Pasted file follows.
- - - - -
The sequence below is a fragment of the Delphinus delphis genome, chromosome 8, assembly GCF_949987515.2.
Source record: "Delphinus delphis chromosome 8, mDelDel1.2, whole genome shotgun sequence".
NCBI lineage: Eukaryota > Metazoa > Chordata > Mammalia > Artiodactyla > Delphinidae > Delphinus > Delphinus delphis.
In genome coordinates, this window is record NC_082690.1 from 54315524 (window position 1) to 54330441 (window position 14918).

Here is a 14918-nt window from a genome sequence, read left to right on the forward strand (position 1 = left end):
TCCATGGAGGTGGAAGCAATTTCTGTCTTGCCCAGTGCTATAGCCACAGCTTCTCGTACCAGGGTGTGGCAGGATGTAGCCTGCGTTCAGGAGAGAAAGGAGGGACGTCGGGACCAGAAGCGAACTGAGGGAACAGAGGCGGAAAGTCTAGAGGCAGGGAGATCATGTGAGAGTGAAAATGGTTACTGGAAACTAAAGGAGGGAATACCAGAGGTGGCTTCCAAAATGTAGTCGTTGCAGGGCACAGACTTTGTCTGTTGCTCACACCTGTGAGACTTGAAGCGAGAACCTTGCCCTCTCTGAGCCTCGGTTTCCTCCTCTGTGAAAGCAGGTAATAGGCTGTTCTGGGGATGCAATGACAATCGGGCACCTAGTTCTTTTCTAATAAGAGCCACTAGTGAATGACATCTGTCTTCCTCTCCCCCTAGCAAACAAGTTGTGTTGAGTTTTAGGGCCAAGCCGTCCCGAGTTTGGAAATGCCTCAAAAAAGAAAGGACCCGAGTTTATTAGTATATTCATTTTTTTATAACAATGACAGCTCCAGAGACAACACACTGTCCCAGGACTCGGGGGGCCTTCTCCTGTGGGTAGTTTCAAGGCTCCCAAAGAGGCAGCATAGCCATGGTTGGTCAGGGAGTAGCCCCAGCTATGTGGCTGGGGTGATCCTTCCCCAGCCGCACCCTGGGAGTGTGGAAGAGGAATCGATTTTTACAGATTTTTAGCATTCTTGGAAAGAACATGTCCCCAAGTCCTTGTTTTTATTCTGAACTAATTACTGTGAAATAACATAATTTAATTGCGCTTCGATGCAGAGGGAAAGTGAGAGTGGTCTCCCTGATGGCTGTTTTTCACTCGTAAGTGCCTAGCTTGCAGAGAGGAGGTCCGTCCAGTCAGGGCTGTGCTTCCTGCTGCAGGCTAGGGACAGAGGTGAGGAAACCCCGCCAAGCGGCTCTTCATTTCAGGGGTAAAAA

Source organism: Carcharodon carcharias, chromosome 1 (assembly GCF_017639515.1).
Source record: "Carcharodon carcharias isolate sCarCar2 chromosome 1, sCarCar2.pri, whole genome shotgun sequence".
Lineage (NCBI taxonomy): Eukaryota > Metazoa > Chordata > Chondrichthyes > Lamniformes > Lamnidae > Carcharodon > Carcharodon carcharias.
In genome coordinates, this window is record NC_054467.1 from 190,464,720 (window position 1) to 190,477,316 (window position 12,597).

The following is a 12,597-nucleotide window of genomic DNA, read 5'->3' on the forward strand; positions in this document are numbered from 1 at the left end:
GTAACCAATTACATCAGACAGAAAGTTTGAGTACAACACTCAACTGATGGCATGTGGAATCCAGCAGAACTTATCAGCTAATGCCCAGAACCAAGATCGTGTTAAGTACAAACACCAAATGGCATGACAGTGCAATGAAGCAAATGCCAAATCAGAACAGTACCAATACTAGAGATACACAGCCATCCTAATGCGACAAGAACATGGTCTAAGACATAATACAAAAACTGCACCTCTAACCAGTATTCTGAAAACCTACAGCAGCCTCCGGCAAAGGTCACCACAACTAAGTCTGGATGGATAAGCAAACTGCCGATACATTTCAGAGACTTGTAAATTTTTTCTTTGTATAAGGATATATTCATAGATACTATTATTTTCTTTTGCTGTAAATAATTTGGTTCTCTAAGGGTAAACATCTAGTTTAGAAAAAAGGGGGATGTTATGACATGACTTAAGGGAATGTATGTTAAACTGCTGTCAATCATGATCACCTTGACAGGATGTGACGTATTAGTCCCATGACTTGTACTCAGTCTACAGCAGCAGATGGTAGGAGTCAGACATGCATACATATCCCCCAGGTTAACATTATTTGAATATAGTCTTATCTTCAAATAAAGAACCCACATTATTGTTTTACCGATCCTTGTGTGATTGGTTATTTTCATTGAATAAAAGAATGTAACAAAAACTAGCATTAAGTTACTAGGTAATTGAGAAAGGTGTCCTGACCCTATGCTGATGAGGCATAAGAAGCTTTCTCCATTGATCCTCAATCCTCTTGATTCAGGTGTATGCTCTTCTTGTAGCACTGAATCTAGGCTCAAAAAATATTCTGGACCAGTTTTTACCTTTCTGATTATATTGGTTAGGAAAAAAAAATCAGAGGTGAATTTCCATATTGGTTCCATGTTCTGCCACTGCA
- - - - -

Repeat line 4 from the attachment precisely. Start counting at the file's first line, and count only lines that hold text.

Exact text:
In genome coordinates, this window is record NC_082690.1 from 54315524 (window position 1) to 54330441 (window position 14918).